30 June 2009

The Rightful Place of Science? Within the Bosom of the Democratic Party

In the current Issues in Science and Technology Dan Sarewitz has an essay titled "The Rightful Place of Science" available here in PDF. Dan is a brilliant writer and a creative genius. It is amazing that he is not a major columnist for a leading newspaper or magazine.

Here are a few excerpts from his excellent piece on science and politics in the Obama era:

On Obama's stem cell policies:
. . .there is nothing at all anti-science about restricting the pursuit of scientific knowledge on the basis of moral concerns. Societies do this all the time; for example, with strict rules on human subjects research. The Bush and Obama policies differ only as a matter of degree; they are fundamentally similar in that neither one cedes moral authority to science and scientists. When it comes to embryonic stem cells, the “rightful place of science” remains a place that is located, debated, and governed through democratic political processes.
On Obama's decision to terminate Yucca Mountain's site characterization:
All of the major Democratic presidential candidates, seeking an edge in the 2008 election, opposed the site; shutting it down was one of Barack Obama’s campaign promises, which he fulfilled by cutting support for the program in the fiscal year 2010 budget, an action accompanied by no fanfare and no public announcement.

At this point it is tempting to write: “It’s hard to imagine a case where politics trumped science more decisively than in the case of Yucca Mountain, where 20 years of research were traded for five electoral votes and the support of a powerful senator,” which seems basically correct, but taken out of context it could be viewed as a criticism of President Obama, which it is not. But the point I want to make is only slightly more subtle: Faced with a complex amalgam of scientific and political factors, President Obama chose shortterm political gain over longer-term scientific assessment, and so decided to put an end to research aimed at characterizing the Yucca Mountain site. This decision can easily be portrayed in the same type of language that was used to attack President Bush’s politicization of science.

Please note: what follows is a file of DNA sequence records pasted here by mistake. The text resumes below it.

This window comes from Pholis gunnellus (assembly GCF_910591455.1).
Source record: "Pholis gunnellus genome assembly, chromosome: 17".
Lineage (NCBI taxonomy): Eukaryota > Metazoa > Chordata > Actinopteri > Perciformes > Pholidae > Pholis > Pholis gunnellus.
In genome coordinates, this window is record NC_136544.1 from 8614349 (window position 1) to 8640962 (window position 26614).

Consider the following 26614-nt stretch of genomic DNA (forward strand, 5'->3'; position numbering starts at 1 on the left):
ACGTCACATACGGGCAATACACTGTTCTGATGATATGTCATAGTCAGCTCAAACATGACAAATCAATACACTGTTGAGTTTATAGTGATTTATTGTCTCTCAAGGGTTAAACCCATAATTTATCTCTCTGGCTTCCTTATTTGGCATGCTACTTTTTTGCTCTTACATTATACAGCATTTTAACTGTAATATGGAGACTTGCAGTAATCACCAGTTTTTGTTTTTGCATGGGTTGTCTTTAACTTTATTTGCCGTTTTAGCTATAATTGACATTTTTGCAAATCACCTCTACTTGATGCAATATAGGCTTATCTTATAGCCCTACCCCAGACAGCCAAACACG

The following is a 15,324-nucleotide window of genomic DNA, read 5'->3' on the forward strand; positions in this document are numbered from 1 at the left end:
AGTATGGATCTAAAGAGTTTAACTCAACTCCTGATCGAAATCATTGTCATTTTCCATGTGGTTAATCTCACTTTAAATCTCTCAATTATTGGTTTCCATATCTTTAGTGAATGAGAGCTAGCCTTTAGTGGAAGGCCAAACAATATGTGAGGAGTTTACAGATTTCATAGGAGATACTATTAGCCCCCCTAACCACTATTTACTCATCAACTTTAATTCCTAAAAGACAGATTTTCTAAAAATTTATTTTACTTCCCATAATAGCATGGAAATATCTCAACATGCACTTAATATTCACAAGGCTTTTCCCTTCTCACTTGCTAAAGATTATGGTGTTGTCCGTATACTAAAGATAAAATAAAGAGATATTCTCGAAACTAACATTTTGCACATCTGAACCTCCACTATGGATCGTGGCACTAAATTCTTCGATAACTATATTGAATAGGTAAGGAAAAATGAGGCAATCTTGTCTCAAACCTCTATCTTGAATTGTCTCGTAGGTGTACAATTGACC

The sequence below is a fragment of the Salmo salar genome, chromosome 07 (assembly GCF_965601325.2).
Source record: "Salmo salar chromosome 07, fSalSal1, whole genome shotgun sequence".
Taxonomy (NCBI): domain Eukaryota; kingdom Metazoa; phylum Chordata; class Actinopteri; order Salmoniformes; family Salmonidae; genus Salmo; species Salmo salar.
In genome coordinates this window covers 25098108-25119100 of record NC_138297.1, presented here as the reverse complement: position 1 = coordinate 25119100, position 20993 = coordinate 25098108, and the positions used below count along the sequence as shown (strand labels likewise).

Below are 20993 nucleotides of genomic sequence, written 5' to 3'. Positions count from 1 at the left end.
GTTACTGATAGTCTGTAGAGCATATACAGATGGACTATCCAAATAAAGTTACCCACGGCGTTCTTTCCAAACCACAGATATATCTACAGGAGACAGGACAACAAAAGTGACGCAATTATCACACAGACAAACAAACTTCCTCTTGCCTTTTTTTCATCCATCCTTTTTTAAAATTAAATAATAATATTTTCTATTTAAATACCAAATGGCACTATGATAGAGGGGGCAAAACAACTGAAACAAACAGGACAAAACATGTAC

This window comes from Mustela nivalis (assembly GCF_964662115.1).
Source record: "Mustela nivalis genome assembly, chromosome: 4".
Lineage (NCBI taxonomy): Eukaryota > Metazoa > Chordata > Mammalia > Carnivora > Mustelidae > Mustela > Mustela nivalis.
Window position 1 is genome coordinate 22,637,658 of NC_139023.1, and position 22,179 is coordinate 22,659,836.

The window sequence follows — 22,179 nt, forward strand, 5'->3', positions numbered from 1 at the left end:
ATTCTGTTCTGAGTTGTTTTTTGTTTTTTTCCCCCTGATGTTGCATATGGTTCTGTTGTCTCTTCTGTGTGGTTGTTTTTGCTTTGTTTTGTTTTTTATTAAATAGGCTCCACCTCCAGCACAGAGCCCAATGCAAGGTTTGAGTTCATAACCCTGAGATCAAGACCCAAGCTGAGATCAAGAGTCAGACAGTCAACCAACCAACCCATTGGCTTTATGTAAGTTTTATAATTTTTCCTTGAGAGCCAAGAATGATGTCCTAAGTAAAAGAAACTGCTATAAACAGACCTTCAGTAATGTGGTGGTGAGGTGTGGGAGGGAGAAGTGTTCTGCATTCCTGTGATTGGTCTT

On science as a political carrot:
When President Obama was urgently seeking to push his economic stimulus package through Congress in the early days of his administration, he needed the support of several Republican senators to guard against Republican filibuster and to bolster the claim that the stimulus bill was bipartisan. Senator Arlen Specter, who suffers from Hodgkin’s disease, agreed to back the stimulus package on the condition that it includes $10 billion in additional funding for NIH. For this price a vote was bought and a filibuster-proof majority was achieved.

Now there is nothing at all wrong with making political deals like this; good politics is all about making deals. What’s interesting in this case is the pivotal political importance of a senator’s support for science. If Senator Specter (who, perhaps coincidentally, underwent a party conversion several months later) had asked for $10 billion for a new weapons system or for abstinence-only counseling programs, would his demand have been met?
Bottom line:
And so perhaps we have now discovered the rightful place of science: not on a pedestal, not impossibly insulated from politics and disputes about morality, but nestled within the bosom of the Democratic Party. Is this a good place for science to be? For the short term, increased budgets and increased influence for the scientific-technological elite will surely be good for the scientific enterprise itself. Serious attention to global environmental threats, to national energy security, to the complex difficulties of fostering technological innovation whose economic outcomes are not largely captured by the wealthy, are salutary priorities of the Obama administration and welcome correctives to the priorities of his predecessor.

But ownership of a powerful symbol can give rise to demagoguery and self-delusion. President Bush overplayed the national defense card in pursuit of an ideological vision that backfired with terrible consequences in Iraq. In turn, a scientific-technological elite unchecked by healthy skepticism and political pluralism may well indulge in its own excesses. Cults of expertise helped bring us the Vietnam War and the current economic meltdown. Uncritical belief in and promotion of the redemptive power of scientific and technological advance is implicated in some of the most difficult challenges facing humans today. In science, Democrats appear to have discovered a surprisingly potent political weapon. Let us hope they wield it with wisdom and humility.
Do read the whole thing.